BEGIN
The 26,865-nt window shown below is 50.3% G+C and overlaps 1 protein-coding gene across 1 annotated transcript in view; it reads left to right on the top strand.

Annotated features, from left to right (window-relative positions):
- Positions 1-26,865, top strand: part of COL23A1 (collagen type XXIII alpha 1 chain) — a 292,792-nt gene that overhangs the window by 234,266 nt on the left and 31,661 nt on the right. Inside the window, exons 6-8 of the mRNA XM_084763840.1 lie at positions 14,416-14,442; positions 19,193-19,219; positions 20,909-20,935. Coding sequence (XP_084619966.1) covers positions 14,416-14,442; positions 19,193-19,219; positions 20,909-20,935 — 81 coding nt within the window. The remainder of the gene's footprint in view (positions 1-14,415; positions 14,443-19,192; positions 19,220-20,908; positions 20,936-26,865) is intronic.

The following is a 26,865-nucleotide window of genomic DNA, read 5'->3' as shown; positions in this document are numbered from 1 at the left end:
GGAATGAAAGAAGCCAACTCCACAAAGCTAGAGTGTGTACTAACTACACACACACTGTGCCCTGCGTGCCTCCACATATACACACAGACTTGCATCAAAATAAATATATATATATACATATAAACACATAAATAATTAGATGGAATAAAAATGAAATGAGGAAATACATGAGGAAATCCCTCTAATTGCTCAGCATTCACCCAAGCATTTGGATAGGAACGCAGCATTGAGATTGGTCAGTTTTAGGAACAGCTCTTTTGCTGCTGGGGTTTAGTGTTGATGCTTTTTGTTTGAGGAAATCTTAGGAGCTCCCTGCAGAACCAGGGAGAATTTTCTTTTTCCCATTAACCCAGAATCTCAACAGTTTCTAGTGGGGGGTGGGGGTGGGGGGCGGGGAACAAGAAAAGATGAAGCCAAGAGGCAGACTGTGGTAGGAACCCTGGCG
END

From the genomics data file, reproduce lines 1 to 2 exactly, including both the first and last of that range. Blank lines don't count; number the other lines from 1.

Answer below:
The 26,865-nt window shown below is 50.3% G+C and overlaps 1 protein-coding gene across 1 annotated transcript in view; it reads left to right on the top strand.

Annotated features, from left to right (window-relative positions):